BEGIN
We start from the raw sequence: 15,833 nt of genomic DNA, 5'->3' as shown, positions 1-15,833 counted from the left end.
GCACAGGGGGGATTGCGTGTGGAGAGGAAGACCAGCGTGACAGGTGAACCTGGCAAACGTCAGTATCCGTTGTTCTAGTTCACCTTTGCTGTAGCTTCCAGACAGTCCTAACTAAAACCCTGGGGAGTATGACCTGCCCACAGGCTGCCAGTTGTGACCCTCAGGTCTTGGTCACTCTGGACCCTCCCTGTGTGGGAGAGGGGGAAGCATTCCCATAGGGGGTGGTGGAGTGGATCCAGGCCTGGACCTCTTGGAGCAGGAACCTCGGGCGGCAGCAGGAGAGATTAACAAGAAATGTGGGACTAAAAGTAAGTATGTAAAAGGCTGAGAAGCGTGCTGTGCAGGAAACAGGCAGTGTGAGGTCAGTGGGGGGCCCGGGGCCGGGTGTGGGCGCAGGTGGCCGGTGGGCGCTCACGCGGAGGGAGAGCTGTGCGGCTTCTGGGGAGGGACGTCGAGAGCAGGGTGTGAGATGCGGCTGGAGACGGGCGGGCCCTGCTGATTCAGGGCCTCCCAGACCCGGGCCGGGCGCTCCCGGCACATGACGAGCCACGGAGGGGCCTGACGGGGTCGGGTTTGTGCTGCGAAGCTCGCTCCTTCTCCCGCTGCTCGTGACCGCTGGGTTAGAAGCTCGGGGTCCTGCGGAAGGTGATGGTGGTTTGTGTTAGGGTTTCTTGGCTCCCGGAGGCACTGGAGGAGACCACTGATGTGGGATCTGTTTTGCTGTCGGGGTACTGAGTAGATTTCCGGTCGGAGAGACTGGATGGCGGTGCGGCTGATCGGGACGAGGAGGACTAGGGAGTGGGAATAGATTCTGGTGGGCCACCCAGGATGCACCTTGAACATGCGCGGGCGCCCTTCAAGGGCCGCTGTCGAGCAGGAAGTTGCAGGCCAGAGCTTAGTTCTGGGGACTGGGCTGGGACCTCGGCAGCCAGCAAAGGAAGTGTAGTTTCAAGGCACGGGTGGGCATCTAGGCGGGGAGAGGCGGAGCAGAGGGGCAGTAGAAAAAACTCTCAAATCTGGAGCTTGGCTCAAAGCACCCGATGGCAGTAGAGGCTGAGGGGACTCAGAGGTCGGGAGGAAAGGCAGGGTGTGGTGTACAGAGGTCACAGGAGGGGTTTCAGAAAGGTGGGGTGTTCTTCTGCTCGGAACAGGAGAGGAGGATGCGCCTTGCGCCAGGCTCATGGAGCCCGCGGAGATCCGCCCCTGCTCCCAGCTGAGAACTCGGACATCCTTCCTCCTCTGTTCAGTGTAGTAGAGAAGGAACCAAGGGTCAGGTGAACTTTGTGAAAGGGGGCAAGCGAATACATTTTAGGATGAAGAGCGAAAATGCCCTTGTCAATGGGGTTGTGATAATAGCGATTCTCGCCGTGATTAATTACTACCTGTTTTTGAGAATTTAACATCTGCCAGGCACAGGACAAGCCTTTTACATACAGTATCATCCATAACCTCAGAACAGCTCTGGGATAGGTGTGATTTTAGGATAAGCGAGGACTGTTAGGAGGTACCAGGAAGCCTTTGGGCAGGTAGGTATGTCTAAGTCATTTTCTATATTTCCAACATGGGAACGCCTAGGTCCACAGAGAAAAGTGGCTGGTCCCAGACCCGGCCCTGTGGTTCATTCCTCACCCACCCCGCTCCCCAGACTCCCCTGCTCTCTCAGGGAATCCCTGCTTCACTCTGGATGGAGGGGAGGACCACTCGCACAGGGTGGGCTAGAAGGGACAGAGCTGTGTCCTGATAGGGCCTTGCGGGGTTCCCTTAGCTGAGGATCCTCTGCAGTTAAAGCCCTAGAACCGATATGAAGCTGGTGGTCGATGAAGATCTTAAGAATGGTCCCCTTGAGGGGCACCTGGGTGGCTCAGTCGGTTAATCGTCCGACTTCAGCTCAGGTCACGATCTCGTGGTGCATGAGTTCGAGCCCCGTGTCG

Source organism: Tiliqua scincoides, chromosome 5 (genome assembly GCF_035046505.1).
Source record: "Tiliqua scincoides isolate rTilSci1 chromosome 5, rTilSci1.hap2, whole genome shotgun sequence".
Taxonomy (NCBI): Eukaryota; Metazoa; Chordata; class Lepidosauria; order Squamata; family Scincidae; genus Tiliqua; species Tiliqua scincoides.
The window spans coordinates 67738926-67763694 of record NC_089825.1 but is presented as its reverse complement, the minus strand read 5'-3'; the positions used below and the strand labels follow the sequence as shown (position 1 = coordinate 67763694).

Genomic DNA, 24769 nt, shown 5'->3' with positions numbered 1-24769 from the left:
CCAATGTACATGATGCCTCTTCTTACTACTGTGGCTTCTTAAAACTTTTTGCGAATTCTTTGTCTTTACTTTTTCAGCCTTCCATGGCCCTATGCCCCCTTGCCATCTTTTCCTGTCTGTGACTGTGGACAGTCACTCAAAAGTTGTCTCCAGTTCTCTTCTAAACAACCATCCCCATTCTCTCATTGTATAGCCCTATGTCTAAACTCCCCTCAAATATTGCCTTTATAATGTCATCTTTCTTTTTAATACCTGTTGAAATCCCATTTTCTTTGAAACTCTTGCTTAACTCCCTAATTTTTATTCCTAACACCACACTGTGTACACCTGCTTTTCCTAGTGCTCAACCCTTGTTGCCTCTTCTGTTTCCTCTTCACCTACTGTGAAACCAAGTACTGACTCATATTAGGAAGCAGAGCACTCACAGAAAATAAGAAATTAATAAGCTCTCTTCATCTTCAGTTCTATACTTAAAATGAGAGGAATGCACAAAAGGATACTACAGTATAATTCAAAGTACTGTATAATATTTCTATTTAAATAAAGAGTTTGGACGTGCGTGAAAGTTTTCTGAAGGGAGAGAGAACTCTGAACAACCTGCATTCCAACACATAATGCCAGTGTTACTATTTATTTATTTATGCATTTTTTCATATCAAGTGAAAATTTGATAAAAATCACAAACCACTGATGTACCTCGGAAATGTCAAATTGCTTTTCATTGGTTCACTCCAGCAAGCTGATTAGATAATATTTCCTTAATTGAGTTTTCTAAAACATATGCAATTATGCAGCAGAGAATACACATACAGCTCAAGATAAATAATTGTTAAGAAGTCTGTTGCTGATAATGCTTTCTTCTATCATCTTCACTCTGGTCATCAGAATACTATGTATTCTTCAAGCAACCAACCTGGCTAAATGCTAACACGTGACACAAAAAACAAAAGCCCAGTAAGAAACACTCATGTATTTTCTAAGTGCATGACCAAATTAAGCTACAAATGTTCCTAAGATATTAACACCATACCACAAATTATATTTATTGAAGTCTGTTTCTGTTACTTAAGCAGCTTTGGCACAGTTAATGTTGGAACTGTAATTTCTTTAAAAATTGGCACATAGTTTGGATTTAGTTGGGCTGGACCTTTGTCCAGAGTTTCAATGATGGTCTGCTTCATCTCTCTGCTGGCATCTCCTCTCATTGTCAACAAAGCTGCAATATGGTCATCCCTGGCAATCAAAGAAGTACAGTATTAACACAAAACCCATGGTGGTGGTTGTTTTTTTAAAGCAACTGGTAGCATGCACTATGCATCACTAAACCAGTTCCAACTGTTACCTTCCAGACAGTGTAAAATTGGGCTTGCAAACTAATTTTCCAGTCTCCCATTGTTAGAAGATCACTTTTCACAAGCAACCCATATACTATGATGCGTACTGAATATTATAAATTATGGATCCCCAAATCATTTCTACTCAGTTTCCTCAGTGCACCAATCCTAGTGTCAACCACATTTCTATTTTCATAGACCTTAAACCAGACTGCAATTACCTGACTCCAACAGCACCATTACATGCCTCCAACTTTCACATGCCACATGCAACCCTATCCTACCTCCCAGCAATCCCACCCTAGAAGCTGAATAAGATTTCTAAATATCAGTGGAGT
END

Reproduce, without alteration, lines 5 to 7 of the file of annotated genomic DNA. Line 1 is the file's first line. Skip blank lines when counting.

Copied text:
Taxonomy (NCBI): Eukaryota; Metazoa; Chordata; class Lepidosauria; order Squamata; family Scincidae; genus Tiliqua; species Tiliqua scincoides.
The window spans coordinates 67738926-67763694 of record NC_089825.1 but is presented as its reverse complement, the minus strand read 5'-3'; the positions used below and the strand labels follow the sequence as shown (position 1 = coordinate 67763694).

Genomic DNA, 24769 nt, shown 5'->3' with positions numbered 1-24769 from the left: